The San Antonio Express-News’ Peggy Fikac reported that Rep. Lyle Larson (R-San Antonio) plans to file legislation that would give the governor the authority to appoint several offices currently elected statewide:

  • Commissioner of Agriculture
  • Commissioner of the General Land Office; and
  • A new commissioner of energy, which would replace the three Railroad Commissioners.

In the late 1940s, the Texas Legislature replaced the elective office of State Superintendent of Public Education with the appointed Commissioner of Education. This is the most recent such change that we are aware of. The last statewide elected office removed from the ballot in Texas was the State Treasurer. In 1995, voters approved a constitutional amendment abolishing the office and transferring its responsibilities to the comptroller’s office. A year earlier, voters elected Martha Whitehead to the position after she campaigned to abolish the office.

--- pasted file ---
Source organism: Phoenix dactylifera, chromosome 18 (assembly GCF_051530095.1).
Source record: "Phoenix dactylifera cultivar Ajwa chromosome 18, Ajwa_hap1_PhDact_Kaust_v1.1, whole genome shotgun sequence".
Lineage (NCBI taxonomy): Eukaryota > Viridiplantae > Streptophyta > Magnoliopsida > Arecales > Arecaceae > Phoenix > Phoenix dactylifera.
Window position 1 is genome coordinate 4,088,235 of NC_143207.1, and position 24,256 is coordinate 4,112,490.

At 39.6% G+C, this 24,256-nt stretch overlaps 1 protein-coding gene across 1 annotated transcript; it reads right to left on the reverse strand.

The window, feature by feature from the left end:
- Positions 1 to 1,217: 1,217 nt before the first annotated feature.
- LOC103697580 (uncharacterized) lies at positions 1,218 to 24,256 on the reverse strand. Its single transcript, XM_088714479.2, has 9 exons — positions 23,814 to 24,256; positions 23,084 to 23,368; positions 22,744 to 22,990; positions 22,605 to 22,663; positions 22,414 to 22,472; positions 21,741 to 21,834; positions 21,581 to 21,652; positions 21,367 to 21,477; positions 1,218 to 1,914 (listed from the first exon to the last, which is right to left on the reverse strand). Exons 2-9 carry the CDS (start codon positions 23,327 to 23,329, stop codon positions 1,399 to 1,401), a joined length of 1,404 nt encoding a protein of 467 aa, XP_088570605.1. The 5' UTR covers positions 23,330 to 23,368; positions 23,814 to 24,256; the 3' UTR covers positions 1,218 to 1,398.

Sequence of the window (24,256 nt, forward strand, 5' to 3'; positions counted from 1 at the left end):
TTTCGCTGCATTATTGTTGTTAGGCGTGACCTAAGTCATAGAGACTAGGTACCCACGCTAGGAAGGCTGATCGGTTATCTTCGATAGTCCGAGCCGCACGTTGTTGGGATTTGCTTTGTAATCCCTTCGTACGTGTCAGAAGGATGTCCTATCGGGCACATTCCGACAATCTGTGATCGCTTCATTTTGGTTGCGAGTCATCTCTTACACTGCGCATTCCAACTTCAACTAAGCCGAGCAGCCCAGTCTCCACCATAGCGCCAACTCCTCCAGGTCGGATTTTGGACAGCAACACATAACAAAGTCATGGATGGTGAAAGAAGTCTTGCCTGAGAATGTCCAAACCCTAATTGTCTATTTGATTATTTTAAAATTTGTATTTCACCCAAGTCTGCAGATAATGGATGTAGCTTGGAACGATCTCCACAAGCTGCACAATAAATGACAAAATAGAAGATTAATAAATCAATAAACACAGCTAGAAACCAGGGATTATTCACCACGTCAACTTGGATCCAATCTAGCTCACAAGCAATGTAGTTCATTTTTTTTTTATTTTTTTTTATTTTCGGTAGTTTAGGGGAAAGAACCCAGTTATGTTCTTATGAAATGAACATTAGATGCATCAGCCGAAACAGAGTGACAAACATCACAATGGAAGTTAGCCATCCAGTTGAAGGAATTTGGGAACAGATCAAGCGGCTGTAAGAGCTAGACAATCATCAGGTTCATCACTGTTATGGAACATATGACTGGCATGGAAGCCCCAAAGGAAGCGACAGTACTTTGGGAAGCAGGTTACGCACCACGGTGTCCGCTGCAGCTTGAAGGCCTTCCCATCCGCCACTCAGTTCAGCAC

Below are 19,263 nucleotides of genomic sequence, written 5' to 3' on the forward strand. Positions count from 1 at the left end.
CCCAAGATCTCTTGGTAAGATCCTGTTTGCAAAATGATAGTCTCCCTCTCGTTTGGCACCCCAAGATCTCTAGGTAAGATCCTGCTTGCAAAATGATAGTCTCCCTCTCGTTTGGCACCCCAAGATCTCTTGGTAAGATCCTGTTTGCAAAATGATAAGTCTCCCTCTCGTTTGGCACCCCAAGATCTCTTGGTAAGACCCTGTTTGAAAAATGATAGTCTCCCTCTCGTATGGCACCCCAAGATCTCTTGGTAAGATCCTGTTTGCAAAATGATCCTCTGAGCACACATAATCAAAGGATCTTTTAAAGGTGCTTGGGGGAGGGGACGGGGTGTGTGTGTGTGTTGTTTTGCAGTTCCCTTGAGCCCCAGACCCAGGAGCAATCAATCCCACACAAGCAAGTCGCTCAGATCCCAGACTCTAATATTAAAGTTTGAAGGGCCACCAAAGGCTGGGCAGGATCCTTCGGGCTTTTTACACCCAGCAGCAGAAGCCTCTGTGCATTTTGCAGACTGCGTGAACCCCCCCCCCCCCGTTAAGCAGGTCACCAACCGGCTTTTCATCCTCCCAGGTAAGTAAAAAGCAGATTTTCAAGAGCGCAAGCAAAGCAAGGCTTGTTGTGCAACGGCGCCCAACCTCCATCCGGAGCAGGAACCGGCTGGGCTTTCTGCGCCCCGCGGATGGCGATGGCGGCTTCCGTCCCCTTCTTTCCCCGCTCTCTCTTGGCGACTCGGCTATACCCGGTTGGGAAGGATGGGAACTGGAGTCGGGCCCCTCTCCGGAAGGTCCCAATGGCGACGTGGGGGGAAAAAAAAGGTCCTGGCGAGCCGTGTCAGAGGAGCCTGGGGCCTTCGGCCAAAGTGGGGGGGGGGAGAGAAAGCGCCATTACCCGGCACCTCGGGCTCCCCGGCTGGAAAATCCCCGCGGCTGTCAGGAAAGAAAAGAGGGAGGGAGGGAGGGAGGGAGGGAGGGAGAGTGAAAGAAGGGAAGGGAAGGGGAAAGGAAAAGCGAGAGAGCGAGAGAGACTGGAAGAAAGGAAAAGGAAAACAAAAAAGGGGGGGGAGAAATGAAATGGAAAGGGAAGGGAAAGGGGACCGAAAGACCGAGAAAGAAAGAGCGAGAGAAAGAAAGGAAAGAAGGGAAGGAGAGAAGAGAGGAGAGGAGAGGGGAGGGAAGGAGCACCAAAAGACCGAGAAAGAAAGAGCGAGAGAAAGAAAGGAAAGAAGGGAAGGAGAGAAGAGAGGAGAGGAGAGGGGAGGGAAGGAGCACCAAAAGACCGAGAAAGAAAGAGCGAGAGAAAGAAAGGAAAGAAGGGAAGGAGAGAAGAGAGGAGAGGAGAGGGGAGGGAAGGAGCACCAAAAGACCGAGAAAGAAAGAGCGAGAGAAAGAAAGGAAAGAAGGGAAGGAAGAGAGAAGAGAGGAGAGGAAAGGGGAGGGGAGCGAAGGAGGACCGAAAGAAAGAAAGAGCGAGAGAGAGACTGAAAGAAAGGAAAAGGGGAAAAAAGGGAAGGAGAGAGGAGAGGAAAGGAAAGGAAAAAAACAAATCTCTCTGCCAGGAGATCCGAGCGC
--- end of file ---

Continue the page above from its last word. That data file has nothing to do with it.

Changing a statewide elective office to an appointed one appears to be an uncommon practice across the nation. In 2011, Oregon made the superintendent of public education an appointed office. In 2003, Florida shifted the comptroller, education commissioner, secretary of state and treasurer from elected to appointed offices. Minnesota made the state treasurer an elective office in 2002.

In many states, their statewide elective offices are established by their constitutions. In Texas, the General Land Office (Art. 4. Sec. 1) and the election of the Railroad Commissioners (Art. 16, Sec. 30) are constitutionally established. Voters would need to approve changing these offices to appointed positions.

Subscribers can read the rest of this post, including a look at how the other 49 states elect, or don’t elect, their “cabinet” officials.

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